Could personal or national accountability for terrorist use of a nuclear weapon deter leaders from selling weapons to terrorists? To what extent could, or should, accountability apply in cases where proliferation is the result of negligence, not intent? Hard questions, yes, but questions 21st-century strategists must not only ask but also answer.

The capability to identify the source of nuclear material in a credible fashion is not enough to prevent nuclear terrorism. The world needs an accepted principle of nuclear accountability—and it should begin with the United States and Russia, since they still own 95 percent of all nuclear weapons. They should take the lead in establishing a new organization called the Global Alliance Against Nuclear Terrorism. Its goal should be to minimize the risk of such terrorism by taking every action physically, technically and diplomatically possible to prevent nuclear weapons or materials from falling into the hands of terrorists.

Membership in the alliance would require an unambiguous commitment to the principle of assured nuclear security. States would have to guarantee that all nuclear weapons and materials in their territories were secured to a "gold standard"—beyond the reach of terrorists or thieves. And states' means of securing these materials would have to be sufficiently transparent that leaders of other member states could reassure their own citizens that terrorists would never get a nuclear bomb from another alliance member. In addition, member states would be required to deposit samples of nuclear materials in an international library that forensic technicians could use in identifying the source of any weapon or material that found its way into the hands of terrorists.

If nuclear weapons or materials should be stolen, states that had satisfied the requirements for assured nuclear security, met the new standards in securing their materials and made their safeguards sufficiently transparent to the other members would be judged less harshly. A state that was unwilling to participate fully in the alliance would automatically be put on a list of suspect sources of a terrorist nuclear bomb. If a member of the alliance was found to have knowingly allowed nuclear materials to fall into terrorist hands, it would face consequences—anything from financial reparations to military retaliation—worked out in advance.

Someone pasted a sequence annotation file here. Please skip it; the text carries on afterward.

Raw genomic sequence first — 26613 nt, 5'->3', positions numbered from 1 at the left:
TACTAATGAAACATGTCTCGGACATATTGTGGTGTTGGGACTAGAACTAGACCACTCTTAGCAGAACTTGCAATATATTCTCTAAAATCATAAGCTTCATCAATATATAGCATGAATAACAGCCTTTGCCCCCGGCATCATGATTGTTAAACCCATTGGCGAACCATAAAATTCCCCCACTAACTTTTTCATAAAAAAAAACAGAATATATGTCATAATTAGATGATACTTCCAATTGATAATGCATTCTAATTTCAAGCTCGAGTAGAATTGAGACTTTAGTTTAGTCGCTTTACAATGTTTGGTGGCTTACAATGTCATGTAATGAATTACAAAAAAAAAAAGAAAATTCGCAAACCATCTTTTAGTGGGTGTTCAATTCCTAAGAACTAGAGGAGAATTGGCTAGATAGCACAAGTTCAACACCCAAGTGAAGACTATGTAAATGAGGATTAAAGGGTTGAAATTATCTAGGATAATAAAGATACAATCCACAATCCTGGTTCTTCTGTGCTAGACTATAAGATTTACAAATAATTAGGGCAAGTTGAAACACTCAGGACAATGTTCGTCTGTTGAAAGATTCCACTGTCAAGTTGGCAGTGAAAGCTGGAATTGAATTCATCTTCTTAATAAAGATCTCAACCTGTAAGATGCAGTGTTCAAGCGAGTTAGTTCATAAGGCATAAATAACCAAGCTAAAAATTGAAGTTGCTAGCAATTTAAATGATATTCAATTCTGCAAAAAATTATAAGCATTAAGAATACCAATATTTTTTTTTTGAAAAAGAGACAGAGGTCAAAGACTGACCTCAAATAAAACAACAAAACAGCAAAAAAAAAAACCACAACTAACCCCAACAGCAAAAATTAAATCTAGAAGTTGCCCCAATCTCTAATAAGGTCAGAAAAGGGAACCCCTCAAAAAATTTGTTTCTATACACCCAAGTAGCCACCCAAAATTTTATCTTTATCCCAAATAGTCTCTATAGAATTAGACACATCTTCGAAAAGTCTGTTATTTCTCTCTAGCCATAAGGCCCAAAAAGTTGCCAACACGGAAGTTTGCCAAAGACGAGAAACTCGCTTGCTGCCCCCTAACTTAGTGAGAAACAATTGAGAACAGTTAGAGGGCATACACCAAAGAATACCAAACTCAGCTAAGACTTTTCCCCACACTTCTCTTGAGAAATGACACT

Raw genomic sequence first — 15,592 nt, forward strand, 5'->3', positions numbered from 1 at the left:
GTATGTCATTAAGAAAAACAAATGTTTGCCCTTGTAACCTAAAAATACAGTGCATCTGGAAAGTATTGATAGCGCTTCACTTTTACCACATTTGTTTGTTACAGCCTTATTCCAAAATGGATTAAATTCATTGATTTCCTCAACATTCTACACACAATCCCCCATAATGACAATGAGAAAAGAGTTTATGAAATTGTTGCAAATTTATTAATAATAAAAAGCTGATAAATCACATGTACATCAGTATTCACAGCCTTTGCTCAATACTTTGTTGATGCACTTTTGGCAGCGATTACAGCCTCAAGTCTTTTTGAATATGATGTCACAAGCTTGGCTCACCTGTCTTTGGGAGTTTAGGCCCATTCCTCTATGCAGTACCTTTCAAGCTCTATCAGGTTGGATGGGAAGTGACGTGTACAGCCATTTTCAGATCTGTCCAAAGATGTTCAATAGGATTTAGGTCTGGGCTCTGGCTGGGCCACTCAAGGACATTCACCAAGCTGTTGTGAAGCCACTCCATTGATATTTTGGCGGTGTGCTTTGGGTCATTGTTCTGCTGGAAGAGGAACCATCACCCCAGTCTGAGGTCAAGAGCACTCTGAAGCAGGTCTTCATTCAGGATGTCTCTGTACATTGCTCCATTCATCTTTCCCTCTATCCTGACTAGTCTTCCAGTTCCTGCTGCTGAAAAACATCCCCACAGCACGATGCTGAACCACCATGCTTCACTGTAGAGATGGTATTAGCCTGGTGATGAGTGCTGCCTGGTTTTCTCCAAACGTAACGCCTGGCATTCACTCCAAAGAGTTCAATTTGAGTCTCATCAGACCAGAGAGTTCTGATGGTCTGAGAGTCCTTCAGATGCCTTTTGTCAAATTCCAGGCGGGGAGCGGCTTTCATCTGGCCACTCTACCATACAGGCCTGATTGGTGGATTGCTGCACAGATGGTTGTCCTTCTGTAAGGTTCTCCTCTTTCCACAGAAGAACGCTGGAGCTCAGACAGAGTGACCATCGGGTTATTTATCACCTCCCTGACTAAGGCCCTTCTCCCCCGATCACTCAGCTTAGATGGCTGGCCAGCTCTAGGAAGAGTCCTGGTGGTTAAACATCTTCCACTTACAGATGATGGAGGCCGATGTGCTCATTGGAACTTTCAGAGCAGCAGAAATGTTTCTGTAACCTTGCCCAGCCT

The grim reality is that President Bush failed to organize and execute a coherent strategy against what he rightly called "the single most serious threat to the national security of the United States." While devoting more than a billion dollars to cargo scanning, the Bush administration invested only tens of millions in nuclear forensics.

President Obama has declared that nuclear terrorism is "a threat that rises above all others in urgency" and has committed his administration to action. Updating 20th-century concepts of nuclear deterrence to meet 21st-century threats should be a high priority for his administration, and there are signs that it is. Before he became vice president, Joe Biden called for "a new type of deterrence" to restrain countries that might contribute to a terrorist attack. Establishing a general principle of nuclear accountability that will apply to Pakistan, Iran or even Russia and the United States is an undertaking for the global alliance discussed above. But this will take months of consultations. The time to deter Kim from the extreme act of selling a nuclear weapon to terrorists is now. The new administration should act immediately to convince him that North Korea will be held fully accountable for every nuclear weapon that comes from North Korea. Ideally, the United States would act in concert with Russia and China in taking a page from Kennedy's playbook during the Cuban missile crisis. A specific policy of nuclear accountability for North Korea would warn Kim directly and unambiguously that the explosion of any nuclear weapon of North Korean origin on the territory of these states or their allies will be met with a full retaliatory response.